He was born in Memphis, Tennessee, and began performing in a popular vaudeville act, the Empire City Quartet. Described as "a sweet-voiced tenor", he first recorded as a solo singer in late 1902, and thereafter recorded prolifically for several labels, particularly Columbia, Victor, and Edison. He recorded a wide variety of material, from sentimental to comic.
Among his most commercially successful songs were "Seminole" (first recorded in 1903), "Wait 'Till the Sun Shines, Nellie" (1906) – which he may have been the first to record – and "Take Me Back To New York Town" (1907). Several of his songs were inspired by new technological innovations, including "On An Automobile Afternoon" (1906), "Let's Go Into A Picture Show" (1909) — one of the first songs to mention this new form of entertainment — and "Come, Josephine, In My Flying Machine" (1911). Tally also recorded duets, in the Edison Diamond Discs series, with another member of the Empire City Quartet, Harry Mayo, which have been described as "finely tuned performances combining expert harmonization with hilariously unrelated nonchalant banter." He also wrote songs with Harry Mayo, including "That's a Mother's Liberty Loan".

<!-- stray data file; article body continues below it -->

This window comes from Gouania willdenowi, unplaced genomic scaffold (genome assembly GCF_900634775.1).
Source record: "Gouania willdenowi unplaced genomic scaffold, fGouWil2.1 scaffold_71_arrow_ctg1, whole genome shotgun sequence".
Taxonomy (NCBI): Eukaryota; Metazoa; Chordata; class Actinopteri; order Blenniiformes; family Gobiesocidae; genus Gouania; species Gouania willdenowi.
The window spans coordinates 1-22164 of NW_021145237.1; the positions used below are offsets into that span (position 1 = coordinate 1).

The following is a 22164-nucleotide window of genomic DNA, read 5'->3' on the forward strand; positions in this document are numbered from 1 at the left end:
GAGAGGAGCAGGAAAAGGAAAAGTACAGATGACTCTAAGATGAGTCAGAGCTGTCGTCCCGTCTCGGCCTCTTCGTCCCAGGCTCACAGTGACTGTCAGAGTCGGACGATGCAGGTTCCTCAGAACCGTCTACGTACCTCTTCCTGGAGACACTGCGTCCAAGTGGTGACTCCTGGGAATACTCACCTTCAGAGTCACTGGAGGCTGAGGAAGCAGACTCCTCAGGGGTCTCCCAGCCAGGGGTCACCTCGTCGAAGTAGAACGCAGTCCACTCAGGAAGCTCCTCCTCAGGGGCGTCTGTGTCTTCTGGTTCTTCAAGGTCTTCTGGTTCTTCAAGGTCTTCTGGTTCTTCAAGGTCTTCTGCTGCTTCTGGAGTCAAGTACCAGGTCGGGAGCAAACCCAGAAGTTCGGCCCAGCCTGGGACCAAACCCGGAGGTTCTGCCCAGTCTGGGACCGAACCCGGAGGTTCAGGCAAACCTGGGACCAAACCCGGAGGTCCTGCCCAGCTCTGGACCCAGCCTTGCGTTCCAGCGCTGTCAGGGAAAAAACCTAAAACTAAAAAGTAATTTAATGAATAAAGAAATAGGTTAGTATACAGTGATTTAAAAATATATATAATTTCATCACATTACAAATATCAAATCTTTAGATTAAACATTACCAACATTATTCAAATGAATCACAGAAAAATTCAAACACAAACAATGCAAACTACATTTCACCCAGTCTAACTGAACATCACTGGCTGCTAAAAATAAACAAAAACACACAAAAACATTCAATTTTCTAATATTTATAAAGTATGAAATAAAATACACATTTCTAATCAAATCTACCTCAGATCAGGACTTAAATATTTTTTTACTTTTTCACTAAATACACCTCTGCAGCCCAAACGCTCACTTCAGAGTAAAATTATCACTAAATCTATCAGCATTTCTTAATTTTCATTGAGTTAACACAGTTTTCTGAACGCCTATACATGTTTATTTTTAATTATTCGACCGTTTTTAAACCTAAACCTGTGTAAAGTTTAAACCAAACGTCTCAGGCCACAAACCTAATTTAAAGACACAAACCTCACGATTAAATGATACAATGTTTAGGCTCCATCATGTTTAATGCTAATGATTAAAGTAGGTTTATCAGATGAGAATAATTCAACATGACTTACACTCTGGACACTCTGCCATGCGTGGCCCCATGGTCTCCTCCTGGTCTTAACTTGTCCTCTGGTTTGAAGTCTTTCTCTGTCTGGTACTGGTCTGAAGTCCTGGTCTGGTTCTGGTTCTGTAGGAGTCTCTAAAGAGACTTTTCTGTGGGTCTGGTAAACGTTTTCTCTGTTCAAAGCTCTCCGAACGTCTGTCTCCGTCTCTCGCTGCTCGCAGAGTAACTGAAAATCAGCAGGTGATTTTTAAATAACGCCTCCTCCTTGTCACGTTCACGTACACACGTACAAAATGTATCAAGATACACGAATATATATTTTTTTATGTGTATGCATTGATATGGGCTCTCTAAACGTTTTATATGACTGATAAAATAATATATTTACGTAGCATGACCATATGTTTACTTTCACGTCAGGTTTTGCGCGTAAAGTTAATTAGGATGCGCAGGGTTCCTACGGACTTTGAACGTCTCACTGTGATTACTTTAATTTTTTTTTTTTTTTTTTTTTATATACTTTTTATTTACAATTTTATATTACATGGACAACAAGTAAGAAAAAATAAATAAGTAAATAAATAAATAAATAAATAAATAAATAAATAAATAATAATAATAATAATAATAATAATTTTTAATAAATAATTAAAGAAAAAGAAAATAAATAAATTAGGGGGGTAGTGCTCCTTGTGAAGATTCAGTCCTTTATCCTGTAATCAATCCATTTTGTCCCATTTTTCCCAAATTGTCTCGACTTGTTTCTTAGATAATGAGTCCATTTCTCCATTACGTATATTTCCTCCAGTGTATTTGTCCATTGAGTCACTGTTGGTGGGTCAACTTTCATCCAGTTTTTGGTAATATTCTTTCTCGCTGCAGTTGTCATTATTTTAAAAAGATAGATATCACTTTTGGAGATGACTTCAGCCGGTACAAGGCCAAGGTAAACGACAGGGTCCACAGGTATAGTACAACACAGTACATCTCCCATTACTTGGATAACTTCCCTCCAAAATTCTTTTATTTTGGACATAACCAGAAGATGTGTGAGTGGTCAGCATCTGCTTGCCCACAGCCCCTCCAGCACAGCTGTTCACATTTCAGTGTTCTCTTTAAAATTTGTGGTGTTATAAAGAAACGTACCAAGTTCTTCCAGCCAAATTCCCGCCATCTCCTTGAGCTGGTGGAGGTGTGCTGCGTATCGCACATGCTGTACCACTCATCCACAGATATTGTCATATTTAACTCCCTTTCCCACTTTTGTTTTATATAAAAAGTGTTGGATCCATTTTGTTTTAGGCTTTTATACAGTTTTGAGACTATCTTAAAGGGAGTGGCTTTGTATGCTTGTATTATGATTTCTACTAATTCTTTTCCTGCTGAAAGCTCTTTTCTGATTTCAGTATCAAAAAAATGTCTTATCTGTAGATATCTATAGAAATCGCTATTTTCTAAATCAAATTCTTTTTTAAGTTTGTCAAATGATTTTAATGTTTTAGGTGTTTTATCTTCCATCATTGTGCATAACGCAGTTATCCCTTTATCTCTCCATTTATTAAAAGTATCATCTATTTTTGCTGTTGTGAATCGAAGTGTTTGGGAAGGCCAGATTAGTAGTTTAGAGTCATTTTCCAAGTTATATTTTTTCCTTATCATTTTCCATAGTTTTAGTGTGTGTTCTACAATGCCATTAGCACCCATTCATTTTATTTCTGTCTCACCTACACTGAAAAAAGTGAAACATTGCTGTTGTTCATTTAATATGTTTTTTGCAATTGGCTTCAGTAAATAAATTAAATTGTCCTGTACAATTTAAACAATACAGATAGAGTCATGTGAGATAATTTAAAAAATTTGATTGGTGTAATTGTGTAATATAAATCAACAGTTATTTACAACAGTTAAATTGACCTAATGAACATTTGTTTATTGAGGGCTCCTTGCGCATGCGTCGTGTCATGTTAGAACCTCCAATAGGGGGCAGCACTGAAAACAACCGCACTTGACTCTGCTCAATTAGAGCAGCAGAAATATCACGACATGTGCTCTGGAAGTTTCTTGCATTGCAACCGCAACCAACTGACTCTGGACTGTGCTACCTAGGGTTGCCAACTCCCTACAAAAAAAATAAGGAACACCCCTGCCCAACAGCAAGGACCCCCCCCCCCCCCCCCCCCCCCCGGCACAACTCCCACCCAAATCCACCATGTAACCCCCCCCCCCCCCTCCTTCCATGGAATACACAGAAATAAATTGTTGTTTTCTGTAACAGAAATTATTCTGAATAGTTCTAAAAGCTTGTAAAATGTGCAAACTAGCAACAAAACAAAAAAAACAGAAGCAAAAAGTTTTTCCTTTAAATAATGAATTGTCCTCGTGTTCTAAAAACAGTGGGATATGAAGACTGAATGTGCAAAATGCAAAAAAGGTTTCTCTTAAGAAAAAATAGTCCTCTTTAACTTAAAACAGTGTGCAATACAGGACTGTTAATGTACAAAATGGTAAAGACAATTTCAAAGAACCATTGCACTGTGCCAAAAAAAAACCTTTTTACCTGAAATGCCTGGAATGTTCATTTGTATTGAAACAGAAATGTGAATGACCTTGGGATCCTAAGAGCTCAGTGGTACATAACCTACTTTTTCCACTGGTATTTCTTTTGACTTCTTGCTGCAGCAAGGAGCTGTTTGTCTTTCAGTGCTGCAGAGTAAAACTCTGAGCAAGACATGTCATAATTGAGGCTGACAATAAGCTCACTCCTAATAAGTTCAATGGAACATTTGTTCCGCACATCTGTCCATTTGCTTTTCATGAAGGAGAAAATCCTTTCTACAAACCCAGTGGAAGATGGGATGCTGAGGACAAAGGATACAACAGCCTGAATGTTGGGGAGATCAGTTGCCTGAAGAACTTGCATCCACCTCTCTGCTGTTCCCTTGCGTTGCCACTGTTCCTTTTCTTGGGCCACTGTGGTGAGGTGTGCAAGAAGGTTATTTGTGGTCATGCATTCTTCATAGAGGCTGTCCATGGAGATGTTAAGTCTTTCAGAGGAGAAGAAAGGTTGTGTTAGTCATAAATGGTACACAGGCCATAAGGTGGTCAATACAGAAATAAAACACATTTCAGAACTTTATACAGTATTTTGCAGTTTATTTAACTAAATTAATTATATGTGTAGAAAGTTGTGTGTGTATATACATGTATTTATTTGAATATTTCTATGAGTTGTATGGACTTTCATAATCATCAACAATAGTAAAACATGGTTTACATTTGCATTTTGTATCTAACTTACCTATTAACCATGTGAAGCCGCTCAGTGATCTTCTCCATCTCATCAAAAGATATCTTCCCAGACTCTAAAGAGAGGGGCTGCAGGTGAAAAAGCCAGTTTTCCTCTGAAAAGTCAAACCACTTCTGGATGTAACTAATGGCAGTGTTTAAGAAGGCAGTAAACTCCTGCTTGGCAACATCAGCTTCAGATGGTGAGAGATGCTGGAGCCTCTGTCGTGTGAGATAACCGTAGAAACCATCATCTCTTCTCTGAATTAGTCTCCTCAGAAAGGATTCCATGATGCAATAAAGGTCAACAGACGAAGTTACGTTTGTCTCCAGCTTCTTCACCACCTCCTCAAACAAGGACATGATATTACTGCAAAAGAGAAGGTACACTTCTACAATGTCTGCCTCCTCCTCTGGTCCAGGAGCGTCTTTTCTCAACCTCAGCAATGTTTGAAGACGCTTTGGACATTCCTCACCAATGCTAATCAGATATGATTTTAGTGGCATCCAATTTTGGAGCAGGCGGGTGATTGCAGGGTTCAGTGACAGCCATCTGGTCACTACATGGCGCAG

He continued to perform his songs in vaudeville, and made his last recordings in 1917. In 1918, he retired from the music business, and set up a cigar store in Ocean Park, California. He died in 1939 at the age of 73.
- Whitburn, Joel (1986). Pop Memories 1890-1954: The History of American Popular Music. Menomonee Falls, Wisconsin: Record Research, Inc. p. 416. ISBN 0-89820-083-0.
- Library of Congress: National Jukebox. Retrieved 15 May 2013
- Tim Gracyk, Harry Tally, Tim's Phonographs and Old Records. Retrieved 15 May 2013
- Gaskill, Clarence, Harry Mayo, and Harry Tally. That's a Mother's Liberty Loan. New York : M. Witmark & Sons, 1917. OCLC 20120409
- Biography by Rovi at Allmusic.com. Retrieved 15 May 2013
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